While the Astros had great success in June, the month didn’t end well. They lost their last two games in the month and scored only 7 runs in the 4-game series with Tampa Bay. Carlos Correa and George Springer are out with minor injuries and Justin Verlander has been roughed up in the early innings of his last two starts. Meanwhile, Seattle is enjoying a 7-game winning streak. The July schedule doesn’t look too tough, so the Astros have time to increase their lead before a series in Seattle at the end of the month.

Bill Gilbert



Bill McCurdy

Principal Writer, Editor, Publisher

The Pecan Park Eagle







Curt Walker: A Timeline into Father’s Day

June 17, 2018

Happy Father’s Day 2018, Everyone!

16.5 years after the fact, Rob Zimmerman (R) receives the induction plaque awarded to his great-grandfather, Curt Walker, by the Texas Baseball Hall of Fame in December 2001.
Photo by Bob Dorrill

If they asked me, I could write a book. But they didn’t ask. So, we will settle for a small column on the rich subject of Curt Walker as a timeline into the even taller topic of how culturally bound up the game of baseball was to so many of us when it came down to having a good father figure available when it came down to having a working father figure present in our lives — in some form, or forms — during our critical early time as innocent, but loving-needful boys and girls.

I had to look no further than my own father and his childhood experience to see the waves of paternal need placed into motion in my dad’s life by the loss of his own father early in life. In May 1913, at the age of 2 1/2, and as the 3rd oldest of four children born to William and Elizabeth McCurdy of Beeville, Texas — and only boy — my grandfather William McCurdy died of TB, leaving his family in the hands of my very strong grandmother, but without his presence as a model paternal presence. Grandad was the founder. publisher, editor, and principal writer of The Beeville Bee, the town’s first newspaper.

As a result, Dad got shipped off to boarding school almost as soon as his school age days began. It was there that he discovered his skill and affinity for baseball, a game he also played on the sandlots of Beeville every summer that he was home. It was an interest among the boys of Beeville that found strong reenforcement in the fact that three other slightly older town boys had played their ways to the big leagues by 1925.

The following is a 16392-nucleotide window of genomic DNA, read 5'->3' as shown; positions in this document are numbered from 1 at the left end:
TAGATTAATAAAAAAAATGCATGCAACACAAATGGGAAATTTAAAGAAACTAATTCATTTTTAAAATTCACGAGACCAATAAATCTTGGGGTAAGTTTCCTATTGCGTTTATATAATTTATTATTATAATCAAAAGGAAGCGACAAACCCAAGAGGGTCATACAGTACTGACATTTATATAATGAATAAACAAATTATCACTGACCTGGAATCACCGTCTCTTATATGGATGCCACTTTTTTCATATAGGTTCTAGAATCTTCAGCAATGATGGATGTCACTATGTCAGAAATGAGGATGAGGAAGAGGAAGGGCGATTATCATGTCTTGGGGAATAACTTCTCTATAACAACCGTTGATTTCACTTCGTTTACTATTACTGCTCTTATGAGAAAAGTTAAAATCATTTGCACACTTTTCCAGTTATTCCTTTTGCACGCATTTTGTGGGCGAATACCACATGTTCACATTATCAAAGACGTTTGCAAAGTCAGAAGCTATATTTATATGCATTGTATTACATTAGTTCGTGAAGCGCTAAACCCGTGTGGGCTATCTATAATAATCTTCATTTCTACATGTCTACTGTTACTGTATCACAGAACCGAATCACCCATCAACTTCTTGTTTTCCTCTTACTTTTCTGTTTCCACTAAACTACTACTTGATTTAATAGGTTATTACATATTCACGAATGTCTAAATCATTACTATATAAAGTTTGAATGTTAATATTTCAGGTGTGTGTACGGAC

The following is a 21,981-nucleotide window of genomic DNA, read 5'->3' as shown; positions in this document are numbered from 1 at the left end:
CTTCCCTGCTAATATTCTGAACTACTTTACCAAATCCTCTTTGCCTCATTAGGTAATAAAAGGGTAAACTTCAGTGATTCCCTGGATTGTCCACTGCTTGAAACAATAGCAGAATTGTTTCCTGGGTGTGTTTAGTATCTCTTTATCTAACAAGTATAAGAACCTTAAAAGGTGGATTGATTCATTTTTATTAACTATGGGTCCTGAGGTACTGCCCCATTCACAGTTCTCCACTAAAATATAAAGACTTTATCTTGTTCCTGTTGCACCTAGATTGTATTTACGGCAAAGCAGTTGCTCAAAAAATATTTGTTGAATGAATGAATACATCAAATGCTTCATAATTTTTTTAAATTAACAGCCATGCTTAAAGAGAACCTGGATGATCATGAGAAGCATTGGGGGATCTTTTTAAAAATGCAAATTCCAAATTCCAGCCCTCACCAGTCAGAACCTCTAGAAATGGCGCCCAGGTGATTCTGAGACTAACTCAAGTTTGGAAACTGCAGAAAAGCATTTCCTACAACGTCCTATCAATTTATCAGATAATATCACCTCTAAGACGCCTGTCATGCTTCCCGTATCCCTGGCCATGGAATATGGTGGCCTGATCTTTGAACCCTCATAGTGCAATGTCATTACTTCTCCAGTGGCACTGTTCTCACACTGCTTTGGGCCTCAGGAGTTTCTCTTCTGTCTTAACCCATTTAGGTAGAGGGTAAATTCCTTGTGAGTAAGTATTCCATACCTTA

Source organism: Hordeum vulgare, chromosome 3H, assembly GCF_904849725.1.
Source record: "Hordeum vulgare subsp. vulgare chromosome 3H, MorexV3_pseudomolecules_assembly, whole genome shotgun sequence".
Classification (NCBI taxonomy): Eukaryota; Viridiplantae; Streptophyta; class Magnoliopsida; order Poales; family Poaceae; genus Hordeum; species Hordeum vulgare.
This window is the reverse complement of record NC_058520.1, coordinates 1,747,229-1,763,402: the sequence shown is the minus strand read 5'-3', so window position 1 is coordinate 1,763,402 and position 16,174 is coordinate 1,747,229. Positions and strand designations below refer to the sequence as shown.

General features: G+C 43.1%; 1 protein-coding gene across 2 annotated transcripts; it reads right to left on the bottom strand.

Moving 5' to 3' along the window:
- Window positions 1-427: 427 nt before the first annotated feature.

Melvin Bert Gallia (YOB: 1891; MLB: 1912-1920), Curt Walker (YOB: 1896; MLB: 1919-1930), and Lefty Lloyd Brown (YOB: 1904; MLB: 1925, 1928-1937, 1940) were the native Beeville trailblazers to big league ball. Because of his own enjoyment of hitting, and also influenced by the fact that he shared the same BL/TR outfield post, easily converted Dad into becoming a big fan of Curt Walker, a condition which apparently worked fine for Walker, who became something of a 14 years older big brother figure to Dad as the two men’s friendship grew over time.

The presence of baseball gave Curt Walker and my dad the basis for a relationship that would last a lifetime. From the late 1920s summer times of Dad and his buddies going down to the Western Union or the Beeville Bee-Picayune offices to get the late afternoon scores for the Cincinnati Reds because that was Curt Walker’s team — to all the cups of coffee they shared later as grown men regular customers of the American Cafe — baseball was healing cultural water that brought new strength to areas of life that could hurt so bad.

Rob and Stacy Zimmerman of Charleston, SC included Houston on their family roots tour of South Texas to participate in the induction materials luncheon ceremony at the Jax Bar and Grill on Shepherd, held as part of our June SABR meeting.
Photo by The Pecan Park Eagle

We owe a debt of gratitude this Father’s Day to Rob and Stacy Zimmerman of Charleston, South Carolina. Had Rob’s pursuit of information, lost and found, about Curt Walker, the man who turned out to be his great-grandfather, we may have lost the opportunity forever to have been reminded of why baseball is so important to the strength and structure of American culture. Had Stacy not been the patient life partner to Rob that she very obviously is, he might have been inclined to have abandoned the pursuit after we almost got together for a transfer of these awards to him years ago.

To that, I must say this about our newly found brother and sister, with a salute to the service they have each put forth in commitment to the rest of us:

“Nothing can stop the U.S. Air Force ~ especially when its aims are supported by patience and resilience!”

A tight framed 8×10 bust of Curt Walker from this September 1919 photo of his brief stay with the Yankees at the tail end of his rookie season was also presented to the SC couple during the ceremony, along with a few other historical goodies and a round of Curt Walker stories. – Photo compliments of the National Baseball Hall of Fame Library Collection, Cooperstown.